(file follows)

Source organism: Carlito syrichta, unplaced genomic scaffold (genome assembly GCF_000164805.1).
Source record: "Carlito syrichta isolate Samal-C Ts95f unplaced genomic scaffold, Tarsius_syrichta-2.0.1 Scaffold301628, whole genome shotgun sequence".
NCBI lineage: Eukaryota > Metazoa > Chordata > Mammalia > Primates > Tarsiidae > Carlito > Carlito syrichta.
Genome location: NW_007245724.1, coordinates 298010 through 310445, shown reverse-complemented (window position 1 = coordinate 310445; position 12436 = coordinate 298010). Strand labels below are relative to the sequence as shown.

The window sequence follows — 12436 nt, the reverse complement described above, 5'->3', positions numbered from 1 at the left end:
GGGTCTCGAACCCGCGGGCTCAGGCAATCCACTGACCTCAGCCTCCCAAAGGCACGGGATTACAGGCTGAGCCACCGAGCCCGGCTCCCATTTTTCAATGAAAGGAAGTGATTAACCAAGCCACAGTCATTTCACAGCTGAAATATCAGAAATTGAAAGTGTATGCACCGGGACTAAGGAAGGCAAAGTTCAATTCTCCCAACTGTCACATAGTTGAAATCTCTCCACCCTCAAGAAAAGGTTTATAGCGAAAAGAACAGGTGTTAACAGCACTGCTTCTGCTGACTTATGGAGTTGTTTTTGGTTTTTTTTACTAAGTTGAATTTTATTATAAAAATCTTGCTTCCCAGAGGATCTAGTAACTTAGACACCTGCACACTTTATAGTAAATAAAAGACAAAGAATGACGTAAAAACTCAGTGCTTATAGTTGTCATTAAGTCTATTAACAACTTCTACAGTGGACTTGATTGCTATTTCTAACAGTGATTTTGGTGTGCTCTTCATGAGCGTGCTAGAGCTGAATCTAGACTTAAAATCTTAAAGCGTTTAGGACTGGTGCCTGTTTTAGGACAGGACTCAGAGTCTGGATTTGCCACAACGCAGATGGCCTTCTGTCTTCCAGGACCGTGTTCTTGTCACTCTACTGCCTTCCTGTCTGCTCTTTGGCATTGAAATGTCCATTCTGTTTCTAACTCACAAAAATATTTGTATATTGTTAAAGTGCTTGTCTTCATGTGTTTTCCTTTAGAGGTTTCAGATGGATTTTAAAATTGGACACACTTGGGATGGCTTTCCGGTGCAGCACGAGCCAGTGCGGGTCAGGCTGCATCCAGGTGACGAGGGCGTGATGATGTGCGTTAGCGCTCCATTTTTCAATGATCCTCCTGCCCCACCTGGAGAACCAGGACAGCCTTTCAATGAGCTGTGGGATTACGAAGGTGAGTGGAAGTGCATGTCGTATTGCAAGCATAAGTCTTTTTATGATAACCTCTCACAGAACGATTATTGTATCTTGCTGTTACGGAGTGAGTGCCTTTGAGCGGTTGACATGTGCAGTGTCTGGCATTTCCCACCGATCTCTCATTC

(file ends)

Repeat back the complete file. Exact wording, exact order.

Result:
Source organism: Carlito syrichta, unplaced genomic scaffold (genome assembly GCF_000164805.1).
Source record: "Carlito syrichta isolate Samal-C Ts95f unplaced genomic scaffold, Tarsius_syrichta-2.0.1 Scaffold301628, whole genome shotgun sequence".
NCBI lineage: Eukaryota > Metazoa > Chordata > Mammalia > Primates > Tarsiidae > Carlito > Carlito syrichta.
Genome location: NW_007245724.1, coordinates 298010 through 310445, shown reverse-complemented (window position 1 = coordinate 310445; position 12436 = coordinate 298010). Strand labels below are relative to the sequence as shown.

The window sequence follows — 12436 nt, the reverse complement described above, 5'->3', positions numbered from 1 at the left end:
GGGTCTCGAACCCGCGGGCTCAGGCAATCCACTGACCTCAGCCTCCCAAAGGCACGGGATTACAGGCTGAGCCACCGAGCCCGGCTCCCATTTTTCAATGAAAGGAAGTGATTAACCAAGCCACAGTCATTTCACAGCTGAAATATCAGAAATTGAAAGTGTATGCACCGGGACTAAGGAAGGCAAAGTTCAATTCTCCCAACTGTCACATAGTTGAAATCTCTCCACCCTCAAGAAAAGGTTTATAGCGAAAAGAACAGGTGTTAACAGCACTGCTTCTGCTGACTTATGGAGTTGTTTTTGGTTTTTTTTACTAAGTTGAATTTTATTATAAAAATCTTGCTTCCCAGAGGATCTAGTAACTTAGACACCTGCACACTTTATAGTAAATAAAAGACAAAGAATGACGTAAAAACTCAGTGCTTATAGTTGTCATTAAGTCTATTAACAACTTCTACAGTGGACTTGATTGCTATTTCTAACAGTGATTTTGGTGTGCTCTTCATGAGCGTGCTAGAGCTGAATCTAGACTTAAAATCTTAAAGCGTTTAGGACTGGTGCCTGTTTTAGGACAGGACTCAGAGTCTGGATTTGCCACAACGCAGATGGCCTTCTGTCTTCCAGGACCGTGTTCTTGTCACTCTACTGCCTTCCTGTCTGCTCTTTGGCATTGAAATGTCCATTCTGTTTCTAACTCACAAAAATATTTGTATATTGTTAAAGTGCTTGTCTTCATGTGTTTTCCTTTAGAGGTTTCAGATGGATTTTAAAATTGGACACACTTGGGATGGCTTTCCGGTGCAGCACGAGCCAGTGCGGGTCAGGCTGCATCCAGGTGACGAGGGCGTGATGATGTGCGTTAGCGCTCCATTTTTCAATGATCCTCCTGCCCCACCTGGAGAACCAGGACAGCCTTTCAATGAGCTGTGGGATTACGAAGGTGAGTGGAAGTGCATGTCGTATTGCAAGCATAAGTCTTTTTATGATAACCTCTCACAGAACGATTATTGTATCTTGCTGTTACGGAGTGAGTGCCTTTGAGCGGTTGACATGTGCAGTGTCTGGCATTTCCCACCGATCTCTCATTC